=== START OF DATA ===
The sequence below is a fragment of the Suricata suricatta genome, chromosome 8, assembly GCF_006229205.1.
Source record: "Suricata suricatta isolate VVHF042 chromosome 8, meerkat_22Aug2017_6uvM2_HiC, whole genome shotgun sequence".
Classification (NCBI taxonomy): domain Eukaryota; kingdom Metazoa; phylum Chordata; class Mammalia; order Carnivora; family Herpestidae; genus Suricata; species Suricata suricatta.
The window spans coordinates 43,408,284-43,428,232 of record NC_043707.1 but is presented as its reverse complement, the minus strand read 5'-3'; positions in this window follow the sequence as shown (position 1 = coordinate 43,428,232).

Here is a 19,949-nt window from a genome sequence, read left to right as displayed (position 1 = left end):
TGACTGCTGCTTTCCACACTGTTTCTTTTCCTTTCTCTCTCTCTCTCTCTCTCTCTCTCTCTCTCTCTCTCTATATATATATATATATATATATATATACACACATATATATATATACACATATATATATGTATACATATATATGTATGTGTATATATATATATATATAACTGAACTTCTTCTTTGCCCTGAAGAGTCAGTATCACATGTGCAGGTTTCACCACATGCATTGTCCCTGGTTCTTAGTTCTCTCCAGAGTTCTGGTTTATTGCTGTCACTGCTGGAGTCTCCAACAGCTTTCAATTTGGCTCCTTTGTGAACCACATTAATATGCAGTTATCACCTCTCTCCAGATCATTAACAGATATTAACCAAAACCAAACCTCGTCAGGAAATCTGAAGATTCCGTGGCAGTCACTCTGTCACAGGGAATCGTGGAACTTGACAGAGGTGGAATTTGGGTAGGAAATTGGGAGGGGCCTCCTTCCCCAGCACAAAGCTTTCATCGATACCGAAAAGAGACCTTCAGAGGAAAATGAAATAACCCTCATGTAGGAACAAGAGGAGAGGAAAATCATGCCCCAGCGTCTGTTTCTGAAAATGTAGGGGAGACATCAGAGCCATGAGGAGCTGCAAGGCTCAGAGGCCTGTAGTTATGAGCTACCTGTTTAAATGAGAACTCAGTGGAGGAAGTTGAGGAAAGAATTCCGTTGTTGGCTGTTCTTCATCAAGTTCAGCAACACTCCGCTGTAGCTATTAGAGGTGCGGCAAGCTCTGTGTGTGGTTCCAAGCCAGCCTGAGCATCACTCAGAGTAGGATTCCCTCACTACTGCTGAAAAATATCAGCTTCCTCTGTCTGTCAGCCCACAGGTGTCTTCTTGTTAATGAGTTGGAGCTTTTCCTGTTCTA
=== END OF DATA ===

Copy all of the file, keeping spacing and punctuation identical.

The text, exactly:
The sequence below is a fragment of the Suricata suricatta genome, chromosome 8, assembly GCF_006229205.1.
Source record: "Suricata suricatta isolate VVHF042 chromosome 8, meerkat_22Aug2017_6uvM2_HiC, whole genome shotgun sequence".
Classification (NCBI taxonomy): domain Eukaryota; kingdom Metazoa; phylum Chordata; class Mammalia; order Carnivora; family Herpestidae; genus Suricata; species Suricata suricatta.
The window spans coordinates 43,408,284-43,428,232 of record NC_043707.1 but is presented as its reverse complement, the minus strand read 5'-3'; positions in this window follow the sequence as shown (position 1 = coordinate 43,428,232).

Here is a 19,949-nt window from a genome sequence, read left to right as displayed (position 1 = left end):
TGACTGCTGCTTTCCACACTGTTTCTTTTCCTTTCTCTCTCTCTCTCTCTCTCTCTCTCTCTCTCTCTCTCTATATATATATATATATATATATATATACACACATATATATATATACACATATATATATGTATACATATATATGTATGTGTATATATATATATATATAACTGAACTTCTTCTTTGCCCTGAAGAGTCAGTATCACATGTGCAGGTTTCACCACATGCATTGTCCCTGGTTCTTAGTTCTCTCCAGAGTTCTGGTTTATTGCTGTCACTGCTGGAGTCTCCAACAGCTTTCAATTTGGCTCCTTTGTGAACCACATTAATATGCAGTTATCACCTCTCTCCAGATCATTAACAGATATTAACCAAAACCAAACCTCGTCAGGAAATCTGAAGATTCCGTGGCAGTCACTCTGTCACAGGGAATCGTGGAACTTGACAGAGGTGGAATTTGGGTAGGAAATTGGGAGGGGCCTCCTTCCCCAGCACAAAGCTTTCATCGATACCGAAAAGAGACCTTCAGAGGAAAATGAAATAACCCTCATGTAGGAACAAGAGGAGAGGAAAATCATGCCCCAGCGTCTGTTTCTGAAAATGTAGGGGAGACATCAGAGCCATGAGGAGCTGCAAGGCTCAGAGGCCTGTAGTTATGAGCTACCTGTTTAAATGAGAACTCAGTGGAGGAAGTTGAGGAAAGAATTCCGTTGTTGGCTGTTCTTCATCAAGTTCAGCAACACTCCGCTGTAGCTATTAGAGGTGCGGCAAGCTCTGTGTGTGGTTCCAAGCCAGCCTGAGCATCACTCAGAGTAGGATTCCCTCACTACTGCTGAAAAATATCAGCTTCCTCTGTCTGTCAGCCCACAGGTGTCTTCTTGTTAATGAGTTGGAGCTTTTCCTGTTCTA